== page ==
Anguttara Nikaya


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Anguttara Nikaaya
Pa~ncaka Nipaata
XXI. Kimbila-Vagga

The Book of the Gradual Sayings
The Book of the Fives

Chapter XXI
Kimbila

Sutta 206

U-N-A-B-R-I-D-G-E-D

Mental Bondage[1]

Translated by E. M. Hare

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[1] THUS have I heard:

Once the Exalted One was staying near Saavatthii.

There the Exalted One addressed the monks, saying:

'Monks.'

'Yes, lord,' they replied, and the Exalted One said:

'Monks, there are these five forms of mental bondage.

What five?

Monks, suppose a monk is not wholly free of passion as regards the lusts,
nor free of desire,
nor free of fondness,
nor free of thirst,
nor free of fever,
nor free of craving;
monks, whoso is not wholly free of passion as regards the lusts,
nor free of desire,
nor free of fondness,
nor free of thirst,
nor free of fever,
nor free of craving,
his heart inclines not to ardour,
devotion,
perseverance,
exertion.

Where the heart inclines not to ardour,
devotion,
perseverance,
exertion,
it is the first form of mental bondage.

 


 

Monks, suppose a monk is not wholly free of passion as regards the body,
nor free of desire,
nor free of fondness,
nor free of thirst,
nor free of fever,
nor free of craving;
monks, whoso is not wholly free of passion as regards the body,
nor free of desire,
nor free of fondness,
nor free of thirst,
nor free of fever,
nor free of craving,
his heart inclines not to ardour,
devotion,
perseverance,
exertion.

Where the heart inclines not to ardour,
devotion,
perseverance,
exertion,
it is the second form of mental bondage.

 


 

Monks, suppose a monk is not wholly free of passion as regards the form[2],
nor free of desire,
nor free of fondness,
nor free of thirst,
nor free of fever,
nor free of craving;
monks, whoso is not wholly free of passion as regards the form,
nor free of desire,
nor free of fondness,
nor free of thirst,
nor free of fever,
nor free of craving,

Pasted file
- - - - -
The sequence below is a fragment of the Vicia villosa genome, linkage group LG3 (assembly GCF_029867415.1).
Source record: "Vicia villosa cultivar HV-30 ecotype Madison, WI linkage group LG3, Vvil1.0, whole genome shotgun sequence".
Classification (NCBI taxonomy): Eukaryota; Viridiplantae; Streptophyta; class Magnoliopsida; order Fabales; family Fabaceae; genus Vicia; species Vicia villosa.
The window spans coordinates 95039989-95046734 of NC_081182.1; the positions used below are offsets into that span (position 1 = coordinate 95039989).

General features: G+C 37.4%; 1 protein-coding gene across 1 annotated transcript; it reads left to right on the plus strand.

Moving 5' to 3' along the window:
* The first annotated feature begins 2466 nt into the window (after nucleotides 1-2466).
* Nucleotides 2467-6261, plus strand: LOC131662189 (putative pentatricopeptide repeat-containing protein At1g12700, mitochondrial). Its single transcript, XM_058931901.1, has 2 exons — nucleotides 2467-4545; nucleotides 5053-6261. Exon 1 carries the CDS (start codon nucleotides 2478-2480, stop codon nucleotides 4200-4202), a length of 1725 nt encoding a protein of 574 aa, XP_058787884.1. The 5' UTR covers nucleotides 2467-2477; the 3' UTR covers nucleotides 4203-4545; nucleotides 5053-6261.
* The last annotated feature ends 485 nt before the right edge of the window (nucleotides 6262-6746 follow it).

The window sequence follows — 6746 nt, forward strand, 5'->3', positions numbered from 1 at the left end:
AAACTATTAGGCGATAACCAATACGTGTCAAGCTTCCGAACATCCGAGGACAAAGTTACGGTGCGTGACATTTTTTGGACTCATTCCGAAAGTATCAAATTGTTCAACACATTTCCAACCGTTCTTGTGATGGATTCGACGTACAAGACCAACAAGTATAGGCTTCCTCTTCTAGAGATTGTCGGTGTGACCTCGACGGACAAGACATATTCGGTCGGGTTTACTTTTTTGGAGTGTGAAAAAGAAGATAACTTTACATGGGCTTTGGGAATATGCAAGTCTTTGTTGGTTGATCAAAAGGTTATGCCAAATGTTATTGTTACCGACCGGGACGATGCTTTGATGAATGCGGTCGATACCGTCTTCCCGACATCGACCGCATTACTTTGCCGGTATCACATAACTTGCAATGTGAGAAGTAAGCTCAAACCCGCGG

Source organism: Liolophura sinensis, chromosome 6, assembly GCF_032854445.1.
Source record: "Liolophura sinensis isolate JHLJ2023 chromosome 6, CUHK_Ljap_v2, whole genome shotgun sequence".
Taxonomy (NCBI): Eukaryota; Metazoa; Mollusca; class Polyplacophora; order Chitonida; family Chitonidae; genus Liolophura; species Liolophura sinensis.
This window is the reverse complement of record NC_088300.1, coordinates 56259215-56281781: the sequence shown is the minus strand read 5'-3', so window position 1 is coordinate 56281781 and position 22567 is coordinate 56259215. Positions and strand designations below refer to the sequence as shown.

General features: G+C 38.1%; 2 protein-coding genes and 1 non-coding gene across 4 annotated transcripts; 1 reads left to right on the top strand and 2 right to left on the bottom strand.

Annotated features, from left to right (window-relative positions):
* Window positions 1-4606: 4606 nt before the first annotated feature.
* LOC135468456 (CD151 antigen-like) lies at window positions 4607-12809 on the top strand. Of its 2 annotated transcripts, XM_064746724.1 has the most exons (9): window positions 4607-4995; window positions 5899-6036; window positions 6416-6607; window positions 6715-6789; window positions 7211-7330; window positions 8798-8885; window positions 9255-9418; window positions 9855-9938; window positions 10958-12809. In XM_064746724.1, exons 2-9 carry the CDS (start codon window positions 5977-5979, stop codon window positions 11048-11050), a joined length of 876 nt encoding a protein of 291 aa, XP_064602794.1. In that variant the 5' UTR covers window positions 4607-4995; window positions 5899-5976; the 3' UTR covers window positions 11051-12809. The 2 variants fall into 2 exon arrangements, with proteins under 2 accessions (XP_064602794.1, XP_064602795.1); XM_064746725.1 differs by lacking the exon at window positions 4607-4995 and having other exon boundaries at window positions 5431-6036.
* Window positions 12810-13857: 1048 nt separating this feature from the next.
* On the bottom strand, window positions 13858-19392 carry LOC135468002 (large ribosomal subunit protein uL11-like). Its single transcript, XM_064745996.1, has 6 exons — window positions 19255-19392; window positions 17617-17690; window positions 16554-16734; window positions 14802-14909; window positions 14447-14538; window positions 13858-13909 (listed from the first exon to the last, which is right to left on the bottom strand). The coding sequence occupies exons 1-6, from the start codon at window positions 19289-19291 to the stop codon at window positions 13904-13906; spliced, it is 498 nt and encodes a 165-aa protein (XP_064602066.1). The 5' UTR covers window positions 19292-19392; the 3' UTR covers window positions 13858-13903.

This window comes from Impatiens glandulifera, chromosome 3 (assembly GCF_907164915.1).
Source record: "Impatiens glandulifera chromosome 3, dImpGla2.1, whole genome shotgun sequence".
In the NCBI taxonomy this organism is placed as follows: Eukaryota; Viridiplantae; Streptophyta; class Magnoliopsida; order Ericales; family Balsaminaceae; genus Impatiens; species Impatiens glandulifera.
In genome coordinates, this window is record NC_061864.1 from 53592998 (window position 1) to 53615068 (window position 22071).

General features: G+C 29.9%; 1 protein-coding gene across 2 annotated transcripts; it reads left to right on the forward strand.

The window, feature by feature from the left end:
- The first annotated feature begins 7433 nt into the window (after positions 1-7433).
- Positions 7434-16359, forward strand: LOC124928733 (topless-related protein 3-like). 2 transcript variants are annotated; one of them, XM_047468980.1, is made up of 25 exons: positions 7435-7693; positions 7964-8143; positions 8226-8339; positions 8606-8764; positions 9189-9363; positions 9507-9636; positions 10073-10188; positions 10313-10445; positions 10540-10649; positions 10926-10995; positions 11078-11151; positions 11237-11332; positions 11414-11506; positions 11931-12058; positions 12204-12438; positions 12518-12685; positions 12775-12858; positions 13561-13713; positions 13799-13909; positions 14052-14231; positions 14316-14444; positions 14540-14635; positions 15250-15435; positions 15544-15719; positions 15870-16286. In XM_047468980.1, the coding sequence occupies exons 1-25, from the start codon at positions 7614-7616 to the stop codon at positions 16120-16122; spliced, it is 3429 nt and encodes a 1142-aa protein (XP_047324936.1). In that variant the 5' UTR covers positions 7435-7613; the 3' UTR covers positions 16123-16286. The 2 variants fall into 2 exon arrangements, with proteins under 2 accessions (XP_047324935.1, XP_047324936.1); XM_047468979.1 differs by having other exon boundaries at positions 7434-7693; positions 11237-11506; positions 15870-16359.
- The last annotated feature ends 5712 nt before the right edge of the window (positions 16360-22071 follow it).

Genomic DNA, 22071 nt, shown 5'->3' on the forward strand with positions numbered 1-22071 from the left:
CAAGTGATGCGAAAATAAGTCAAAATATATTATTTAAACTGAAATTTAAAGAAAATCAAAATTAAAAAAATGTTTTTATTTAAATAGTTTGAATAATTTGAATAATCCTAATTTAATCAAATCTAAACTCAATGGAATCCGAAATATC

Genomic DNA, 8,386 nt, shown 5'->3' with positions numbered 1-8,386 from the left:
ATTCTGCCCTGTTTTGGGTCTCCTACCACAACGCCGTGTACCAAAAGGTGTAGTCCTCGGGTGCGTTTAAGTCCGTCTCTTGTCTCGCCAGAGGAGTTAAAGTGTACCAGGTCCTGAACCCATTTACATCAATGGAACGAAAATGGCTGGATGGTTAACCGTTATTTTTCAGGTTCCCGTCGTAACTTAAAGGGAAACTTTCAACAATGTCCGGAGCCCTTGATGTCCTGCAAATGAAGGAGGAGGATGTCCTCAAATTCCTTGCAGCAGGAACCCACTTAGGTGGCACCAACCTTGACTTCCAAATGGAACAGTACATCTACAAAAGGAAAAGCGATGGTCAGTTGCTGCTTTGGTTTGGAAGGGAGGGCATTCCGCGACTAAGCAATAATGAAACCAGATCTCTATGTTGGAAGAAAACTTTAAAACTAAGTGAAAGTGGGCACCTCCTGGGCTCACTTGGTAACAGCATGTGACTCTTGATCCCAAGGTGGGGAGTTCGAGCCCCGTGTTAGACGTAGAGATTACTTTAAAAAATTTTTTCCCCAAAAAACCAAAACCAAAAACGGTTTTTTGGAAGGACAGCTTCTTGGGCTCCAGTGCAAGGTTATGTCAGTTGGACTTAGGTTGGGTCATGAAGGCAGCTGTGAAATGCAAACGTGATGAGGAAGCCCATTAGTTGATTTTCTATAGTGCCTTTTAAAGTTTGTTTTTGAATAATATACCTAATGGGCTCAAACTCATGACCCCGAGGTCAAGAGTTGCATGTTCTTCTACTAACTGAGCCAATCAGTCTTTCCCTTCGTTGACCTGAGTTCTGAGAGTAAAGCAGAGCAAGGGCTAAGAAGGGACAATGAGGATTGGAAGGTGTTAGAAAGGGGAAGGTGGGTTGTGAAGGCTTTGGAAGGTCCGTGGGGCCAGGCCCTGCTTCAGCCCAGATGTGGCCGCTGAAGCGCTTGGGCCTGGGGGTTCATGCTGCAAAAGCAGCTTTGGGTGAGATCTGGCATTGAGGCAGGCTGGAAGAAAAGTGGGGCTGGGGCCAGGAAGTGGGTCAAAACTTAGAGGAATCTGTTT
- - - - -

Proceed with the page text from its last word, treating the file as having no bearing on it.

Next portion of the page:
his heart inclines not to ardour,
devotion,
perseverance,
exertion.

Where the heart inclines not to ardour,
devotion,
perseverance,
exertion,
it is the third form of mental bondage.

 


 

Or, monks, suppose a monk,
after eating as much as his belly will hold,
gives himself over to the ease of bed,
of lying on his back,
of slumber,
monks, whoso, after eating as much as his belly will hold,
gives himself over to the ease of bed,
of lying on his back,
of slumber,
his heart inclines not to ardour,
devotion,
perseverance,
exertion.

Where the heart inclines not to ardour,
devotion,
perseverance,
exertion,
it is the fourth form of mental bondage.

 


 

Or, monks, suppose a monk,
lives the godly life set on gaining some deva-body, thinking:

"By this virtue,
practice,
austerity,
or godly living
I shall become a deva
or one of a deva's retinue."

Monks, whoso is not wholly free from living the godly life set on gaining some deva-body, thinking:

"By this virtue,
practice,
austerity,
or godly living
I shall become a deva
or one of a deva's retinue,"

his heart inclines not to ardour,
devotion,
perseverance,
exertion.

Where the heart inclines not to ardour,
devotion,
perseverance,
exertion,
it is the fifth form of mental bondage.

Verily, monks, these are the five forms of mental bondage.'

 


[1] The references for Ii 205 apply here. [Ed.: Those are (altered for this sutta): D. iii, 237; M. i, 101; A. iv, 460;]

[2] Comy. his own body, but outside forms.


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